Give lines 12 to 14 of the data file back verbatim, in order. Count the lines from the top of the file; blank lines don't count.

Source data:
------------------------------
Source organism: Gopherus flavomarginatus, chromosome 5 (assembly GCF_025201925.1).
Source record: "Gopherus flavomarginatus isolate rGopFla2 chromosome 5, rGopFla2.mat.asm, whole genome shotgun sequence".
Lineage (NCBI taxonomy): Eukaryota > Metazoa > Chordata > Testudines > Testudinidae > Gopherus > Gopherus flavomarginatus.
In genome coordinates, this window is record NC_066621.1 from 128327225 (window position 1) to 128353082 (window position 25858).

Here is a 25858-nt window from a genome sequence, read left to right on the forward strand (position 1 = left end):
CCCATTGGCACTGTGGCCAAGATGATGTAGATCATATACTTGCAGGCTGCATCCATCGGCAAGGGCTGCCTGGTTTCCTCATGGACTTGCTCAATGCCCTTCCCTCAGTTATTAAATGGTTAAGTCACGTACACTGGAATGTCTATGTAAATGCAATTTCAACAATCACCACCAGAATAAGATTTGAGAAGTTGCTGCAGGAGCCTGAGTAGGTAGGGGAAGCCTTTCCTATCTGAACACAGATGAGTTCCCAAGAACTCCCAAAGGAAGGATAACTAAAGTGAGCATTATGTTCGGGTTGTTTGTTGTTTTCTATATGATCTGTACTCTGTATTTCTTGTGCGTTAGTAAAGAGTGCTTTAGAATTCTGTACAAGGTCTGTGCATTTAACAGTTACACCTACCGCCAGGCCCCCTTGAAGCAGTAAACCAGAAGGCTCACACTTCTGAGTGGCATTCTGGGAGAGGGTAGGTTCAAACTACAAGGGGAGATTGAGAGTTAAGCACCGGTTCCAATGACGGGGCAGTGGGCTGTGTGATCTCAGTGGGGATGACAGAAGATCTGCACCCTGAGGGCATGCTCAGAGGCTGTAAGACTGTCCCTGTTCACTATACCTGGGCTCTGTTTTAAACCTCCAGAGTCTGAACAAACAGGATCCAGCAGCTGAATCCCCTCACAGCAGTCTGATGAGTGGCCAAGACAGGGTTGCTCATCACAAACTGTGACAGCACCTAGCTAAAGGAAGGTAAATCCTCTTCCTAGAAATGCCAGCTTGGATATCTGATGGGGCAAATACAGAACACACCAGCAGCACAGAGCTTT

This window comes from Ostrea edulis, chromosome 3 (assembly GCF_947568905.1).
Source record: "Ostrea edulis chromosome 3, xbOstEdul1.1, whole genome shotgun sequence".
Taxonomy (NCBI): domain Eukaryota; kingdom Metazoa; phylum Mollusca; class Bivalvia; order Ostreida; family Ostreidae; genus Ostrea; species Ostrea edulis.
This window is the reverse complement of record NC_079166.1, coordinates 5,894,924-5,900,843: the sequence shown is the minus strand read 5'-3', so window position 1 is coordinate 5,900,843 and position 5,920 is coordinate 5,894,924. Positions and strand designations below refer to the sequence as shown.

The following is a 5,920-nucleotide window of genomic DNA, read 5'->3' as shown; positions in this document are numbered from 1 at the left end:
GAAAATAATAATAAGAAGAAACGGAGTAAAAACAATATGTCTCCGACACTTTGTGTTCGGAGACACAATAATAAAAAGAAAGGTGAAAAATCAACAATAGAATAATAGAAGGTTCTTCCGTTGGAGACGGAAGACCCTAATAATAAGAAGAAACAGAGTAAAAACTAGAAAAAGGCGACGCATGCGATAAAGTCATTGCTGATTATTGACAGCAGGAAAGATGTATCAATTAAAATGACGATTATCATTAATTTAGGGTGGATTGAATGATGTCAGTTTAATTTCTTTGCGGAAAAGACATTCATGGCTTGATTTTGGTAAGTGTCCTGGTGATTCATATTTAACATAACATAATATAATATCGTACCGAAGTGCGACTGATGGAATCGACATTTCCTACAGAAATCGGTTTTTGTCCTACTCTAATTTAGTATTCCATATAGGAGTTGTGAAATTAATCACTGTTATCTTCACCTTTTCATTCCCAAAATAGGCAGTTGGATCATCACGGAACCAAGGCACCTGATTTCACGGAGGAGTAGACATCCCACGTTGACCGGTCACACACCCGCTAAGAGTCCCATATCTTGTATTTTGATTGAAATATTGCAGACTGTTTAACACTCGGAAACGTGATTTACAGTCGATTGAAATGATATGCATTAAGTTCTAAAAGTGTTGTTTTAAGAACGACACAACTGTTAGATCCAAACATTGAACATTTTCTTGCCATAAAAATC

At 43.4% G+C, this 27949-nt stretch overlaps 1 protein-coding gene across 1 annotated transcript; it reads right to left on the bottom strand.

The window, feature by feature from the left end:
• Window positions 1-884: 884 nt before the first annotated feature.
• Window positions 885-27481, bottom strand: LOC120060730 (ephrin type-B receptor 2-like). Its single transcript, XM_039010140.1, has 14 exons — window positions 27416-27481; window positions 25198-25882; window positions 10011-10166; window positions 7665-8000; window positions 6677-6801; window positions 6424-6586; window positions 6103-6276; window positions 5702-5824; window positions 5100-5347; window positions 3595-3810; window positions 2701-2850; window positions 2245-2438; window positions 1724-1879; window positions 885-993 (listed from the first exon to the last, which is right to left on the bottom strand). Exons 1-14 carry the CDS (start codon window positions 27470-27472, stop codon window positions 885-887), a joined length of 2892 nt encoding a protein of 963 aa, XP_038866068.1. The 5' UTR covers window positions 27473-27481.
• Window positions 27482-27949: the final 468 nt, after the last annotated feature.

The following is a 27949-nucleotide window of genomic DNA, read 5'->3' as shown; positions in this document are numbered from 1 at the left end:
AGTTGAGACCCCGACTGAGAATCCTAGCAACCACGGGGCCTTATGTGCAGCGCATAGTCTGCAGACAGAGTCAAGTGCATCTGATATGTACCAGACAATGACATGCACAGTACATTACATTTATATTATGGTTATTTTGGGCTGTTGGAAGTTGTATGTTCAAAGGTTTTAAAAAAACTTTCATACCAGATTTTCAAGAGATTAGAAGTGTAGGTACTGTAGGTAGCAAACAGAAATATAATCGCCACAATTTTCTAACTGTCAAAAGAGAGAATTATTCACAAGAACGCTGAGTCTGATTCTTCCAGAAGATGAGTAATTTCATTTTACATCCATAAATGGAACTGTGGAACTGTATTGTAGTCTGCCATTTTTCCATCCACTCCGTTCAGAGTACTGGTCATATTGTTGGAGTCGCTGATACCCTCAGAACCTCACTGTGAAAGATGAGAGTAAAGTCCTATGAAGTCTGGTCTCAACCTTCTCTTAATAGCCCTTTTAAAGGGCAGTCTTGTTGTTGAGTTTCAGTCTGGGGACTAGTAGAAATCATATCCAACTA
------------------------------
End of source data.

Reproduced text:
GAAAATAATAATAAGAAGAAACGGAGTAAAAACAATATGTCTCCGACACTTTGTGTTCGGAGACACAATAATAAAAAGAAAGGTGAAAAATCAACAATAGAATAATAGAAGGTTCTTCCGTTGGAGACGGAAGACCCTAATAATAAGAAGAAACAGAGTAAAAACTAGAAAAAGGCGACGCATGCGATAAAGTCATTGCTGATTATTGACAGCAGGAAAGATGTATCAATTAAAATGACGATTATCATTAATTTAGGGTGGATTGAATGATGTCAGTTTAATTTCTTTGCGGAAAAGACATTCATGGCTTGATTTTGGTAAGTGTCCTGGTGATTCATATTTAACATAACATAATATAATATCGTACCGAAGTGCGACTGATGGAATCGACATTTCCTACAGAAATCGGTTTTTGTCCTACTCTAATTTAGTATTCCATATAGGAGTTGTGAAATTAATCACTGTTATCTTCACCTTTTCATTCCCAAAATAGGCAGTTGGATCATCACGGAACCAAGGCACCTGATTTCACGGAGGAGTAGACATCCCACGTTGACCGGTCACACACCCGCTAAGAGTCCCATATCTTGTATTTTGATTGAAATATTGCAGACTGTTTAACACTCGGAAACGTGATTTACAGTCGATTGAAATGATATGCATTAAGTTCTAAAAGTGTTGTTTTAAGAACGACACAACTGTTAGATCCAAACATTGAACATTTTCTTGCCATAAAAATC

At 43.4% G+C, this 27949-nt stretch overlaps 1 protein-coding gene across 1 annotated transcript; it reads right to left on the bottom strand.

The window, feature by feature from the left end: